Oklahoma school district offering signing bonus for prospective teachers amid teacher shortage


CROOKED OAK, Okla. (KFOR) – An Oklahoma school district is offering a signing bonus of $2,500 for teachers to come work for them Tuesday due to a lack of certified teachers in the state of Oklahoma and nationwide.

Crooked Oak School District Supt. Bradley Richards said it’s been difficult to find certified teachers coming out of the pandemic. The Oklahoma Education Association said the offer isn’t a surprise due to a problem stemming all the way back to the teacher walkout.

“We need quality certified teachers,” Richards said.

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Supt. Bradley Richards

According to Richards, the school needs them right now. President of the Oklahoma Education Association Alicia Priest said the number of dwindling certified teachers over the last two years doesn’t look good.

“There’s been a need for quality teachers for a long time,” Richards said.

“We know that there is a teacher shortage and it’s being filled by emergency certifications and alternative certifications,” Priest said.

One decade ago, there were 32 emergency teacher certifications. Last year that number reached just over 3,300. For this school year, it sits at almost 2,800.

“We know that there’s an issue,” Priest said.

Another reason on the forefront, according to Priest, is retirement.

“Teachers are exhausted at this point,” Priest said.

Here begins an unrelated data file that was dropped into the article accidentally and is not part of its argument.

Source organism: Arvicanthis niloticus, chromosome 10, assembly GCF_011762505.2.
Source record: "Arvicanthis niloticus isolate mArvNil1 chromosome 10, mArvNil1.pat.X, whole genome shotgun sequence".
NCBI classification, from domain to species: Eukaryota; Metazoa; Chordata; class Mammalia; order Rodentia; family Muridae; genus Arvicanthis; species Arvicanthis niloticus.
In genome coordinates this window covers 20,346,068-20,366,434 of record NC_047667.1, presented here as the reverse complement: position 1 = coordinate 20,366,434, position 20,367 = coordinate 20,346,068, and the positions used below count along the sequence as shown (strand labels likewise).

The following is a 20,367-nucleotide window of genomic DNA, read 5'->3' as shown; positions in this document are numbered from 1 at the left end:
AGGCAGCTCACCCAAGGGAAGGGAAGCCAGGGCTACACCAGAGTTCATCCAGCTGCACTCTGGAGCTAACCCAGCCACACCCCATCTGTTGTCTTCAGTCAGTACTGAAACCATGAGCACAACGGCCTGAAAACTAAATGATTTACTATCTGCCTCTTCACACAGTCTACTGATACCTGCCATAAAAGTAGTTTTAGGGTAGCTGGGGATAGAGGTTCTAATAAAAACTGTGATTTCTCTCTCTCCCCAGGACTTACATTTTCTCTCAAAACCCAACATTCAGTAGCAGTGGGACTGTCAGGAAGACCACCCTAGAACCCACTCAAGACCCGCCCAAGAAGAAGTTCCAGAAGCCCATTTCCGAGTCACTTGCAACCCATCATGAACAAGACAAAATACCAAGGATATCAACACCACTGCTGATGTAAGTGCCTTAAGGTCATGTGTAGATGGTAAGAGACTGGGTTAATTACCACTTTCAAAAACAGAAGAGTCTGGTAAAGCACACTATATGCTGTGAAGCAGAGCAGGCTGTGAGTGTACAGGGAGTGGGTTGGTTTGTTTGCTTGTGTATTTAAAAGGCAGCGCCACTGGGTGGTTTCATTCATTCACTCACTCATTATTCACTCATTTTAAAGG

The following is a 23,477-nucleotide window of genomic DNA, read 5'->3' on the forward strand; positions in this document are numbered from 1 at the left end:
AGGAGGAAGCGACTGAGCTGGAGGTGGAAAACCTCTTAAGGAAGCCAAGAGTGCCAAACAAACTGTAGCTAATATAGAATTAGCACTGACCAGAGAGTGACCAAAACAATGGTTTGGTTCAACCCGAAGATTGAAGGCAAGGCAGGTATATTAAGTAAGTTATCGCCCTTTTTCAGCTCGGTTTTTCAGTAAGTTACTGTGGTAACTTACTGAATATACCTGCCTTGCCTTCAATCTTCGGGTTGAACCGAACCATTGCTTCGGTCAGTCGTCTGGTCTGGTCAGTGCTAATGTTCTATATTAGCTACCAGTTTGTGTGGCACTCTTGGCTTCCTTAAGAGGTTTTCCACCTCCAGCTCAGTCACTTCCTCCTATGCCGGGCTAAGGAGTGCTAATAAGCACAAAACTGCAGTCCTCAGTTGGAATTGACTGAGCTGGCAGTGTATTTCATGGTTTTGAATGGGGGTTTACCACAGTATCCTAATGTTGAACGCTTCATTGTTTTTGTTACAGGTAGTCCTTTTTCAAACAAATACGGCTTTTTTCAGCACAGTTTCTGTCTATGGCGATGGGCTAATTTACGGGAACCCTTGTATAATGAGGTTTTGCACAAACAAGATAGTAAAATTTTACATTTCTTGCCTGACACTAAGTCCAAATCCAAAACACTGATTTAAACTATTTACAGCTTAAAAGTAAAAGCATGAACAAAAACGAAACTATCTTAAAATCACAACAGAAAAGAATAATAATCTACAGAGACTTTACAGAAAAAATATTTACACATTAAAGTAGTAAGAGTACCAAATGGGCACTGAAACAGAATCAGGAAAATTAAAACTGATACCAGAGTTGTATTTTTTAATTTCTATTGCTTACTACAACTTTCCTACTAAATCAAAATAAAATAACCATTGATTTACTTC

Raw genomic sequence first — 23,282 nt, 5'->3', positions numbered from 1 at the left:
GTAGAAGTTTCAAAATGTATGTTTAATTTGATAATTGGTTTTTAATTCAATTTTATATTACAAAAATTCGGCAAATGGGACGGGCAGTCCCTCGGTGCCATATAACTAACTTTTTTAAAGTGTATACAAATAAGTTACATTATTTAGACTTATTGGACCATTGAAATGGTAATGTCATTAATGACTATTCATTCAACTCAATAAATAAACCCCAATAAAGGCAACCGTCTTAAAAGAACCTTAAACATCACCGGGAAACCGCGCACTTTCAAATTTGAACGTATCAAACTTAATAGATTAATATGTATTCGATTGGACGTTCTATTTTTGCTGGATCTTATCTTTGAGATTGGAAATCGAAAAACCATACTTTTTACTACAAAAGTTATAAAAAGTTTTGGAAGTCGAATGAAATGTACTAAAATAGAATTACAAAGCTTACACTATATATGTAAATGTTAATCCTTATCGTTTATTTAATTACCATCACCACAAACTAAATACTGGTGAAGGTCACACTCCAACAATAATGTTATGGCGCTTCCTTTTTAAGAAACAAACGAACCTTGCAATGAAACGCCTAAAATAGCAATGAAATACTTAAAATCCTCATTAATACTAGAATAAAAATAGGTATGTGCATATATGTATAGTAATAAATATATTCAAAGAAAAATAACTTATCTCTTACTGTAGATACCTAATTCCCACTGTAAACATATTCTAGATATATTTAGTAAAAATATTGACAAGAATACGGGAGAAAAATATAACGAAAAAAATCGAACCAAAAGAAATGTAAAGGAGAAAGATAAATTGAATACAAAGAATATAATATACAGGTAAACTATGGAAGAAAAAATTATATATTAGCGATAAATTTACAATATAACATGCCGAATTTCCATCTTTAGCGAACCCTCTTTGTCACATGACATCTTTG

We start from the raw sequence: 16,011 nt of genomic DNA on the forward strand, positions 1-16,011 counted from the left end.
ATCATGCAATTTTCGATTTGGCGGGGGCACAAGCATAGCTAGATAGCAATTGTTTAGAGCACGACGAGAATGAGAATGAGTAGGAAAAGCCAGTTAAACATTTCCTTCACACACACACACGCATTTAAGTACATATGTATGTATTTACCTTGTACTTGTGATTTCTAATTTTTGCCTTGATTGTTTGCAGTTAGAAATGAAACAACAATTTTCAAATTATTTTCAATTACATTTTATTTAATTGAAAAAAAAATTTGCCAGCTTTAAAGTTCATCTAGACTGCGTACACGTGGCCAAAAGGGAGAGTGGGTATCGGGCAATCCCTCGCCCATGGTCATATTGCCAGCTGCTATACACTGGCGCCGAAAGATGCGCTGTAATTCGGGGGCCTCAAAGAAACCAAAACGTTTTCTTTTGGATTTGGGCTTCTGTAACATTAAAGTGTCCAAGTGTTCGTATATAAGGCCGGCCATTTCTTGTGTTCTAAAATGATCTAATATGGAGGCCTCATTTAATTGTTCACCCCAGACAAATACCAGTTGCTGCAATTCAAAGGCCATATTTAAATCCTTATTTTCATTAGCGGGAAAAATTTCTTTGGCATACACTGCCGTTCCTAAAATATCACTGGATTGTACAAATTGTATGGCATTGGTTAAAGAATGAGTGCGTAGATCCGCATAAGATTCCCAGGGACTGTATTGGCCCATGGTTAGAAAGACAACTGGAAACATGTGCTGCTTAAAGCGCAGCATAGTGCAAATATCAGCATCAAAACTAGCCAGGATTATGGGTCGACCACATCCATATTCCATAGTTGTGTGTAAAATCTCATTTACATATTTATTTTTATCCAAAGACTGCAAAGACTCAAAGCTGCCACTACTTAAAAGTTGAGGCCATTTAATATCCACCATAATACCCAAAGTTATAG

About 2,700 teachers have retired this year alone, compared to about 1,300 at this time in 2020.

“We haven’t gotten to the biggest month of retirements yet,” Priest said.

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Oklahoma teachers protesting.

Increased salaries and retirement check’s incentivized teachers to stick around for three more years following the 2018 teacher walkout. However, that time is up.

“And they’re done,” Priest said.

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Both Priest and Richards cited a number of other issues as well.

“The legislative session also is exhausting for educators to see what’s being done to us and not with us and for us,” Priest said.

“This has been a year when all of our patience has somewhat worn thin because it’s been so challenging,” Richards said. “Good teacher is what makes a school really great and we look to be great so we want to do all that we can to get the best teachers.”

Priest went on to say they have had 20,000 calls from teachers with retirement questions. That’s about half of Oklahoma’s teacher workforce. Meanwhile, the state is investing more than $3 billion into Oklahoma Education as part of the budget coming out of the pandemic.

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